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What is your AOL Searcher No.?

We know who AOL Searcher No. 4417749 is, she is Thelma Arnold.

For those who came in late, earlier this week AOL apologized for releasing search log data on subscribers that had been intended for use with the company's newly launched research site.
The randomly selected data, which focused on 658,000 subscribers and posted 10 days ago, was among the tools intended for use on the recently launched AOL Research site. But the Internet giant has since removed the search logs from public view.

Then came the bizarre revelations as to what were some of the actual keywords used in the search. In the case of AOL user 17556639, these were :

how to kill your wife
pictures of dead people
photo of dead people
car crash photo

That raised the question whether it was possible to identify a particular user based on search keywords and prevent a crime or say even a terrorist attack. And now the NYTimes puts a face on No. 4417749 of the AOL list. It's a widow who from Georgia. Her searches over a three-month period included topics ranging from “numb fingers” to “60 single men” to “dog that urinates on everything.”

While the file was pulled by AOL, it is already circulating on peer networks and will never die out. A number of blogs are pointing to mirror sites to let people take a peek at the search logs of AOL users.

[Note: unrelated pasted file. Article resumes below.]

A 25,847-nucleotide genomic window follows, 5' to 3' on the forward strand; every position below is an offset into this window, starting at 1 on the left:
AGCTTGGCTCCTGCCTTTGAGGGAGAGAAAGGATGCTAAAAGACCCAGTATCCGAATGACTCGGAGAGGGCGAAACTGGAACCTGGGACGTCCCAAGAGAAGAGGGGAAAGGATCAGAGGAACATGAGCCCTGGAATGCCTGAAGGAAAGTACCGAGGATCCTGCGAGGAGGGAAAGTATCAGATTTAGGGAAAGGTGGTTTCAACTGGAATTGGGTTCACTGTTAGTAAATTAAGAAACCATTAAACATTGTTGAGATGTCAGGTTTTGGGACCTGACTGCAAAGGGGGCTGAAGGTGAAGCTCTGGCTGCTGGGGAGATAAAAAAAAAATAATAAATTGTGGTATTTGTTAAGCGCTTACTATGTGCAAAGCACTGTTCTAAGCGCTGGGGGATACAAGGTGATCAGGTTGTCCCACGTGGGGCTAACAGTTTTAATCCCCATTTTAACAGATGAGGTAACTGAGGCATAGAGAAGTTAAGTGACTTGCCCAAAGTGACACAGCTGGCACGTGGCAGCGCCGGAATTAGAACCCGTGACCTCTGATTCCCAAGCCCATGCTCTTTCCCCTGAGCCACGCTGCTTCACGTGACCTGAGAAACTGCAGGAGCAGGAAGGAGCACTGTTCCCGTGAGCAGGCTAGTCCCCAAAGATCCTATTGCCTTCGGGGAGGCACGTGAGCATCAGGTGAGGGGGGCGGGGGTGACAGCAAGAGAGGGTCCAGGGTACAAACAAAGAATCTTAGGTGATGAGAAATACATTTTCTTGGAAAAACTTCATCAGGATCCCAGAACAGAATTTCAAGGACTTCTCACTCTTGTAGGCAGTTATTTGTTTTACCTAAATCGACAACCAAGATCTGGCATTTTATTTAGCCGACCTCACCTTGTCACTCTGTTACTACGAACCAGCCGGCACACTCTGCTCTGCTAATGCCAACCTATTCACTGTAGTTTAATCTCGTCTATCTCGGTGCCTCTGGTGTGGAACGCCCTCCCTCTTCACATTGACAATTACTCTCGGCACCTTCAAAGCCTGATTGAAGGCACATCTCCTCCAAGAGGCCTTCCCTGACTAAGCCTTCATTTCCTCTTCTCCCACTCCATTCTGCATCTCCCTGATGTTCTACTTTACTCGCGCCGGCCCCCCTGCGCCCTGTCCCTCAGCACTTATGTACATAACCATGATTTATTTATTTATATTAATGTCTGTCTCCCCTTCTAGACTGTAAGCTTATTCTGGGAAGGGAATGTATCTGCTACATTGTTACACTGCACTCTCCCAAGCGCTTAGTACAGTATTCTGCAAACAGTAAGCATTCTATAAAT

That raises several issues. If it was easy to track Thelma, it opens a can of worms when it comes to tracking down individuals based on what they searched for and who wants to exploit that information.

The next step would be for the Govt. to step in and order all the major search engines to profile search users inorder to track any criminal or terrorist activity.
While it could help in tracking the plans of terrorists as has been observed in recent times,they have relied heavily on the internet search engines for information on explosives etc, it would also make people hesitant on searching for information on the web.
As aptly summed up by this comment on techcrunch:
The ability to have curiosity and freely explore information is the greatest ability of a free culture. When people become afraid of seeking information — from fear of being viewed as a criminal — it will set society back into repression and darkness.

An alternative would be to not maintain those search logs at all, but will the search engine companies do that?

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